Adrian Ash: Summer Fun For Precious Metals Investors

July 31, 2013


Short term—and this news-packed summer week more than most—precious metals owners who don't like volatility should look away now. But further ahead, there are lots of good reasons to buy gold or silver. Chief among them is the unique exposure it gives Western investors to Asia's long-term growth.

China, for instance, is set to overtake India as the world's No. 1 gold consumer this year. Buying perhaps 1,000 tonnes of gold—around 1 ounce in every 4 sold worldwide in 2013—China is growing its jewelery demand, but not as fast as it's hoarding investment gold bars and coin. So says Marcus Grubb of market-development organization (and BullionVault shareholder) the World Gold Council. And with the Shanghai Gold Exchange delivering 1,000 tonnes in the first half of 2013 alone—more than its users took in, in all of 2012—that switch looks a good call already.

Marcus isn't the first person to forecast this switch. We tried it in 2009, as did other better-informed analysts. We were all wrong then. But 2013 looks more certain, as Marcus notes. Because compared with China's surging demand, Indian buying is being crimped by the government's attempts to cut demand. So far, all it's managed is to crimp supply, boost prices and unleash a return to smuggling.

Why does this matter to Western investors? First, because behind the noise of U.S. futures trading, physically settled metal is what counts in the end. And China, like India, continues to buy more gold at rising prices. Secondly, and longer term, the economic future of Asian households looks a lot like the developed West in terms of disposable income. But unlike the modern West, the first thing that Indian and Chinese families with cash left over at the end of the month choose to do—their primary savings choice—is very often to buy gold.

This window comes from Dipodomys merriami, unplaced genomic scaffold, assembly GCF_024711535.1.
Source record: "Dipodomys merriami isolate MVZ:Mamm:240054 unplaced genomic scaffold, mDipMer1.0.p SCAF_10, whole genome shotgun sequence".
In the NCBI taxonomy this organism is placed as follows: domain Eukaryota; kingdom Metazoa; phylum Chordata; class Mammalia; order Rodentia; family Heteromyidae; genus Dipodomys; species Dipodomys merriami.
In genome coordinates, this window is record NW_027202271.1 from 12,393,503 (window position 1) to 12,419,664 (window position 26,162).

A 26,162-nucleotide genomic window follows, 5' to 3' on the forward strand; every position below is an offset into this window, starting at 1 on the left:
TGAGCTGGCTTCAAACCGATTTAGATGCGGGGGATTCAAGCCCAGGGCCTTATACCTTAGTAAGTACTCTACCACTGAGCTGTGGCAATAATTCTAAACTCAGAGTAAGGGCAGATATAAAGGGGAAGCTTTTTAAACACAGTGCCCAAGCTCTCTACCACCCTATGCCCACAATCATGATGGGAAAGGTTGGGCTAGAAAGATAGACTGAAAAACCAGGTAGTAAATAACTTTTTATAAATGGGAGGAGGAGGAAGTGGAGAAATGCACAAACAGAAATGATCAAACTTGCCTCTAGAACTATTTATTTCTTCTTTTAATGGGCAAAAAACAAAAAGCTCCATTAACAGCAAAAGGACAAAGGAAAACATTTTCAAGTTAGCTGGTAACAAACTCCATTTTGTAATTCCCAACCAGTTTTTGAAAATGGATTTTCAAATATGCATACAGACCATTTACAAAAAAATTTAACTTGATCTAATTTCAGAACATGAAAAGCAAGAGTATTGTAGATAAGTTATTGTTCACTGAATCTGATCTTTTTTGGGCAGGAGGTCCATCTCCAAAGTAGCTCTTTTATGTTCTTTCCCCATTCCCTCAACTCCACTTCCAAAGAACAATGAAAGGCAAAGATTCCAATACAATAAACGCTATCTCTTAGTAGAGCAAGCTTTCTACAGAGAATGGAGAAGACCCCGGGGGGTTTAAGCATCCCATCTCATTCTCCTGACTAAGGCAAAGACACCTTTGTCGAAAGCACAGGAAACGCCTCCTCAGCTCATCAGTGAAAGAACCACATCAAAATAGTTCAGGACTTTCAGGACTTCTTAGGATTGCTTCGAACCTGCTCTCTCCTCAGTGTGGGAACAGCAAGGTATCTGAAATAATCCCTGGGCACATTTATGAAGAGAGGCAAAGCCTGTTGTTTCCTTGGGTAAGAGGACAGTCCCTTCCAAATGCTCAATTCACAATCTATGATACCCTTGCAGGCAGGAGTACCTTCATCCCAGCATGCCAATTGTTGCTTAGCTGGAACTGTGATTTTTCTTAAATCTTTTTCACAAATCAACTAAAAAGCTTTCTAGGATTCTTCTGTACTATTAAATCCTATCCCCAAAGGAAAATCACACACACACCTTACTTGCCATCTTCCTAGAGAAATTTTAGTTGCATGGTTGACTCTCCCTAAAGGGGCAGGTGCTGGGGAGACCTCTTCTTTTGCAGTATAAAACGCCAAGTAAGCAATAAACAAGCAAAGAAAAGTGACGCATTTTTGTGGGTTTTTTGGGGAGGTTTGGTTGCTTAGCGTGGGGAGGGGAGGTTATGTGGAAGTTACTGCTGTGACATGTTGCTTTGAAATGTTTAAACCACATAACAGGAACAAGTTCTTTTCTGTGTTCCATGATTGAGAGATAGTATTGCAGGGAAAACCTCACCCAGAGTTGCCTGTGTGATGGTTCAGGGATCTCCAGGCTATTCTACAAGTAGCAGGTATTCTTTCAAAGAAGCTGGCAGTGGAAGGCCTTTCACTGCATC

Take note: The path between the last 20 years of Chinese economic growth and the much-lauded "Chinese century" before us may not prove smooth. Western analysts have long predicted a "hard landing" in China. But the near-term risks look plain (huge local government debts, massive property bubble, misallocation of national funds in pointless infrastructure). The upshot for gold and by extension for silver prices might not be pretty. It's worth reviewing what SocGen's latest Cross Asset Strategy note says on the subject of gold and a China hard landing.

The decline of the West has also long been forecast by misery-guts like ourselves. But rising prosperity in Asia will likely mean stagnant or falling standards of living here, on a relative basis if not absolute. And as we've long suggested, buying a little of what China uses to store its growing wealth makes sense long term.

But blocking out the noise won't be easy meantime.

Adrian Ash is head of research at BullionVault—the secure, low-cost gold and silver market for private investors online, where you can buy physical gold and silver ready-vaulted in Zurich or Singapore for just 0.5 percent dealing fees.

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